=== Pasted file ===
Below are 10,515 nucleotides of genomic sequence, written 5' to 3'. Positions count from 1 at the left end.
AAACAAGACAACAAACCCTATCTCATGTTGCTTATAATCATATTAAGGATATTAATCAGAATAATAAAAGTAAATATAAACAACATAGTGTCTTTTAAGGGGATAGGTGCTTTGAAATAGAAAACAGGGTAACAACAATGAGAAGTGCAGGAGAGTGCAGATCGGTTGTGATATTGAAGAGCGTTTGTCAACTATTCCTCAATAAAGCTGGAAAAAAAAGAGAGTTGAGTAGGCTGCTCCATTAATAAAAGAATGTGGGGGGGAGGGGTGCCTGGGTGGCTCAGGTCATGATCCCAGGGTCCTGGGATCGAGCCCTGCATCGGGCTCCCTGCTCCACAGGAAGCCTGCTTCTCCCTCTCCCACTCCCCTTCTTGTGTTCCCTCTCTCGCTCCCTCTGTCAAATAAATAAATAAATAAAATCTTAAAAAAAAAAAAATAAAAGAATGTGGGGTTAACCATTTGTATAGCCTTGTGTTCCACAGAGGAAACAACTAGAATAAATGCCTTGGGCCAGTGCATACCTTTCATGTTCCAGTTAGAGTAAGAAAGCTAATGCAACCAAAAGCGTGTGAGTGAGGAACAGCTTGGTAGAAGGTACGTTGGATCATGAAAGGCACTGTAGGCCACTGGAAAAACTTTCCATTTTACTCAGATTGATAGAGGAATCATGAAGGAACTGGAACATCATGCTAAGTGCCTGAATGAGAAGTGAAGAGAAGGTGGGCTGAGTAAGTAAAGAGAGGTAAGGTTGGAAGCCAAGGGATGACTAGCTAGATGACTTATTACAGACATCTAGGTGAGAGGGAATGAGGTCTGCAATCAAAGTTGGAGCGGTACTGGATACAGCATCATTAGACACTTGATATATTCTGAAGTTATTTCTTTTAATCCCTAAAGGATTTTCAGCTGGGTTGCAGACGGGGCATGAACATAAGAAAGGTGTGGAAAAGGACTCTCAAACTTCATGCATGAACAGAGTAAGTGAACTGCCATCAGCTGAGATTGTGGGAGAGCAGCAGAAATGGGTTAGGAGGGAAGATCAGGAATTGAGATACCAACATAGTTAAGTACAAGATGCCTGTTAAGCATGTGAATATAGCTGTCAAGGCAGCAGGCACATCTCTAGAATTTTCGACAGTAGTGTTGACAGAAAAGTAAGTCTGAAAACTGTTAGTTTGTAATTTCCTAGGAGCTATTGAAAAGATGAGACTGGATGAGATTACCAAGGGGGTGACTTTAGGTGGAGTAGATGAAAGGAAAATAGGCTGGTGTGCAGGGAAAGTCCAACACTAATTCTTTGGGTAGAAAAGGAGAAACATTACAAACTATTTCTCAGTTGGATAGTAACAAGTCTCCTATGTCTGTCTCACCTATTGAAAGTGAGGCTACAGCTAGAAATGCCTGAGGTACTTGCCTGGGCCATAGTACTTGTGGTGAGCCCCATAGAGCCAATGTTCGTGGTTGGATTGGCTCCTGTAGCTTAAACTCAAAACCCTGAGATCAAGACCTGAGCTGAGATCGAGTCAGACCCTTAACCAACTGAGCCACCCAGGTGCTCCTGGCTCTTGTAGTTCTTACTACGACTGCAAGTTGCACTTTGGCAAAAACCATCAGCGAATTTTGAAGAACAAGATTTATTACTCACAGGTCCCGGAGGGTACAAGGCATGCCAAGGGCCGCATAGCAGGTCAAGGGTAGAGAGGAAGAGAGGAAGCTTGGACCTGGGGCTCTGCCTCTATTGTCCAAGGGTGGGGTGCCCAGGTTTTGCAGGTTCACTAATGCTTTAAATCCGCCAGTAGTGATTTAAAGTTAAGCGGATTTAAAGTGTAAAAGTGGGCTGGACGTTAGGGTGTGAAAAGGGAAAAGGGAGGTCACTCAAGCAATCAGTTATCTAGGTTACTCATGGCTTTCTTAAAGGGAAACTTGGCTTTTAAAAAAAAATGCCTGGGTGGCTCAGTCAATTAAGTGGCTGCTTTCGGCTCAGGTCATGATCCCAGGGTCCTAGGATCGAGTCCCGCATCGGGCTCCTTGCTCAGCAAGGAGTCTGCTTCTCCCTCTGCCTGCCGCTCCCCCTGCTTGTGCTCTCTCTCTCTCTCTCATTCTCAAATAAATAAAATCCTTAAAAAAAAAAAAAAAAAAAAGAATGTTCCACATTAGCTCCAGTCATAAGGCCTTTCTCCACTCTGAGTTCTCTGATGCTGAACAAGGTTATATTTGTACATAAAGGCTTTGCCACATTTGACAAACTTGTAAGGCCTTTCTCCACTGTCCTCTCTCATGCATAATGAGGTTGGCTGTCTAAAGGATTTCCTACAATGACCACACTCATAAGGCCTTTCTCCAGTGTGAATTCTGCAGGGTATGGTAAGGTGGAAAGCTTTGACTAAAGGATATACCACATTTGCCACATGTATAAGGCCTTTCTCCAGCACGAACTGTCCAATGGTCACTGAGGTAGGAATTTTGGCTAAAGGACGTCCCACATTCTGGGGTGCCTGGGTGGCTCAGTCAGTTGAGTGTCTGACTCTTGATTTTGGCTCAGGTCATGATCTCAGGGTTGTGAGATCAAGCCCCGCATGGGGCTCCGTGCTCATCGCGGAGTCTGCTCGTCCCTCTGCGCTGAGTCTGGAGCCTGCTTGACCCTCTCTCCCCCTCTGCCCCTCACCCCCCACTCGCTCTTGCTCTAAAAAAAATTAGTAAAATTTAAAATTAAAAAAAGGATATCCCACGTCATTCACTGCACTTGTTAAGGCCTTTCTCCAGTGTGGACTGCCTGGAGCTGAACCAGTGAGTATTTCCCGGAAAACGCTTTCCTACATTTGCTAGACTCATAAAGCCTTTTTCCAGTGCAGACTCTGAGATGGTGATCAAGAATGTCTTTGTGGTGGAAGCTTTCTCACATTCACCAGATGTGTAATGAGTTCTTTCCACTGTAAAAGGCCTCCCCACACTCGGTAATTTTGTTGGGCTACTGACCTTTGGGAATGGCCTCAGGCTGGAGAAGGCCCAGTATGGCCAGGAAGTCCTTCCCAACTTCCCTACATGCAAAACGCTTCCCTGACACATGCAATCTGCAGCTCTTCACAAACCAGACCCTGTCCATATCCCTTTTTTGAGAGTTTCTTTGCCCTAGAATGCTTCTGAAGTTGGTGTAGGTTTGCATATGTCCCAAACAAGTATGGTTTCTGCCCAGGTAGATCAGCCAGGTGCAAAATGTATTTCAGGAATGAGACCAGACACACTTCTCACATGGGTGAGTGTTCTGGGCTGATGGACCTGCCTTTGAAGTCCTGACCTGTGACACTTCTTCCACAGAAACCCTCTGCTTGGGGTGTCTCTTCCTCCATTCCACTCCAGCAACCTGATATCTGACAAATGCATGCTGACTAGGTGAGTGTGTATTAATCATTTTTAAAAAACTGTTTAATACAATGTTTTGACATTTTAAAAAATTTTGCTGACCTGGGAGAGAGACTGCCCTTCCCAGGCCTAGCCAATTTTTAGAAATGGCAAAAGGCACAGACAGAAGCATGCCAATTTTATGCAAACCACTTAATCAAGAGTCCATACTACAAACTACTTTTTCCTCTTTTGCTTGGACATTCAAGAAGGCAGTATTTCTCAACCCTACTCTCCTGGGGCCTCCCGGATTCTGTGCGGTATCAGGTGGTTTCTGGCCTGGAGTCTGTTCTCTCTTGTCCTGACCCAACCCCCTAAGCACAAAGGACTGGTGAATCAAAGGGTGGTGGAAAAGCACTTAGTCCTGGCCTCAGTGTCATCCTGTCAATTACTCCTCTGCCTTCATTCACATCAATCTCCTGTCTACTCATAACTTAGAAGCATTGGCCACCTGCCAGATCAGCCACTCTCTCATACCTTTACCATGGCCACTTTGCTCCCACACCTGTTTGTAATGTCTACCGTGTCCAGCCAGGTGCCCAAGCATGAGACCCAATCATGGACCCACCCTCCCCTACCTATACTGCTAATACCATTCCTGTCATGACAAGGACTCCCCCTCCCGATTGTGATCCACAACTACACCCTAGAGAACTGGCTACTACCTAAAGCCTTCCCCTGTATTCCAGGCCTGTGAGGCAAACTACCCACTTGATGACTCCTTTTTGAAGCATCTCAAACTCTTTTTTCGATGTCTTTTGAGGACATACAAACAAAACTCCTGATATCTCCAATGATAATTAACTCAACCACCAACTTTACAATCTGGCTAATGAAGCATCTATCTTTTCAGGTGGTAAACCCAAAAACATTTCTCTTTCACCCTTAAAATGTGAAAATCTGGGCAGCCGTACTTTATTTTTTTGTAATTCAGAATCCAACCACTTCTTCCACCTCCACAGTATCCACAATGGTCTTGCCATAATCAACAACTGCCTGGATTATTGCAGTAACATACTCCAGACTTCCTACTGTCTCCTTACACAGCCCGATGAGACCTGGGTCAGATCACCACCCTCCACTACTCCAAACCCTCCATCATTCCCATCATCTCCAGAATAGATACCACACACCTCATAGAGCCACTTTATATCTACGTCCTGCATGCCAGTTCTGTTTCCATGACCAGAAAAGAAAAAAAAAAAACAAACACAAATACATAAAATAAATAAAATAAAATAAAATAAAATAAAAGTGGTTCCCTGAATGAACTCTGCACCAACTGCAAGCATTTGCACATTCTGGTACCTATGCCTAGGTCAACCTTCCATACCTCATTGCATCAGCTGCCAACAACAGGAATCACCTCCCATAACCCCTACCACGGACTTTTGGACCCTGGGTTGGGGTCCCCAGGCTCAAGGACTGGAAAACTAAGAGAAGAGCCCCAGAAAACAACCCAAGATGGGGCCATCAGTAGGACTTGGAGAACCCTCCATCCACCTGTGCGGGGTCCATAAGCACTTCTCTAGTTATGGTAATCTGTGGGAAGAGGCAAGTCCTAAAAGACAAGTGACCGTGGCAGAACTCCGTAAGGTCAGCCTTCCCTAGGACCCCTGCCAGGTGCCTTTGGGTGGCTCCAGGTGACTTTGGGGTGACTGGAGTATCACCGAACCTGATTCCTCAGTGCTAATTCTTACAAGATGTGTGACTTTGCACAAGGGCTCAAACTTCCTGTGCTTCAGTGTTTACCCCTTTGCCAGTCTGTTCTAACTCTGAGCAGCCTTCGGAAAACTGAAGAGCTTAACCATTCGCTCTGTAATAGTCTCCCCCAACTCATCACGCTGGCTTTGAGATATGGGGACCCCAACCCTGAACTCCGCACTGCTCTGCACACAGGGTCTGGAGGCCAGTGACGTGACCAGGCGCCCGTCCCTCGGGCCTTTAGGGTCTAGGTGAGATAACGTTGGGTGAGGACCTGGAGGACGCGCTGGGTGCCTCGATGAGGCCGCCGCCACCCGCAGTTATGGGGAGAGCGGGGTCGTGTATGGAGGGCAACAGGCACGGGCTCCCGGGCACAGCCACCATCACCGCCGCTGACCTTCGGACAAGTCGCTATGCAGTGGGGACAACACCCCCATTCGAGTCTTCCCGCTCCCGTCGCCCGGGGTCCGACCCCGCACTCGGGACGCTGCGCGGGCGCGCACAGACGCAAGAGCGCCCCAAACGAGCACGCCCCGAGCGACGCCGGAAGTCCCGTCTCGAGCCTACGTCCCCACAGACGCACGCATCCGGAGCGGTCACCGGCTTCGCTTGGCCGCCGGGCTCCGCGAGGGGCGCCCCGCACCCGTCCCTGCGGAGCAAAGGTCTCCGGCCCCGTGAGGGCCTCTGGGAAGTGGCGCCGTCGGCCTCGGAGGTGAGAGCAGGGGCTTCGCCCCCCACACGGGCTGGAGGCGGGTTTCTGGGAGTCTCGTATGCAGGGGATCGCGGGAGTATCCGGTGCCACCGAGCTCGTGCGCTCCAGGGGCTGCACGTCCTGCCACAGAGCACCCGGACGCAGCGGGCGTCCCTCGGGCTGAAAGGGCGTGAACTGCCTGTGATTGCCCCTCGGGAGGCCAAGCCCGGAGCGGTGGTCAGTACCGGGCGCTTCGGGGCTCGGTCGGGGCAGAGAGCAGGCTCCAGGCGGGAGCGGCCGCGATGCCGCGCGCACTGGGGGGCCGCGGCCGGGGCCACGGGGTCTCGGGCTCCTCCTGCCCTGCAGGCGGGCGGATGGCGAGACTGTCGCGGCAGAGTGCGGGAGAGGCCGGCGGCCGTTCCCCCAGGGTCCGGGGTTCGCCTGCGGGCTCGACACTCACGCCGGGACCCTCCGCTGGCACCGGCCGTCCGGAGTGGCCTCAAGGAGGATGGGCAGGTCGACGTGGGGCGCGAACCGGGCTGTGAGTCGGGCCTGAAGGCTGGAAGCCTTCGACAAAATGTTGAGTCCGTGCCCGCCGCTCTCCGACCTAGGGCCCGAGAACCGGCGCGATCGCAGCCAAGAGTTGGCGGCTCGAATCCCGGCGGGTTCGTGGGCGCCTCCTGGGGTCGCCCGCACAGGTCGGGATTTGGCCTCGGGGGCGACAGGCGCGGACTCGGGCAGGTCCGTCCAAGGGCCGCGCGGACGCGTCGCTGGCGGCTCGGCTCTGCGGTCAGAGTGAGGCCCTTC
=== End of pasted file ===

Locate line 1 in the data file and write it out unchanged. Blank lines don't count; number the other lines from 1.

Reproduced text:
Below are 10,515 nucleotides of genomic sequence, written 5' to 3'. Positions count from 1 at the left end.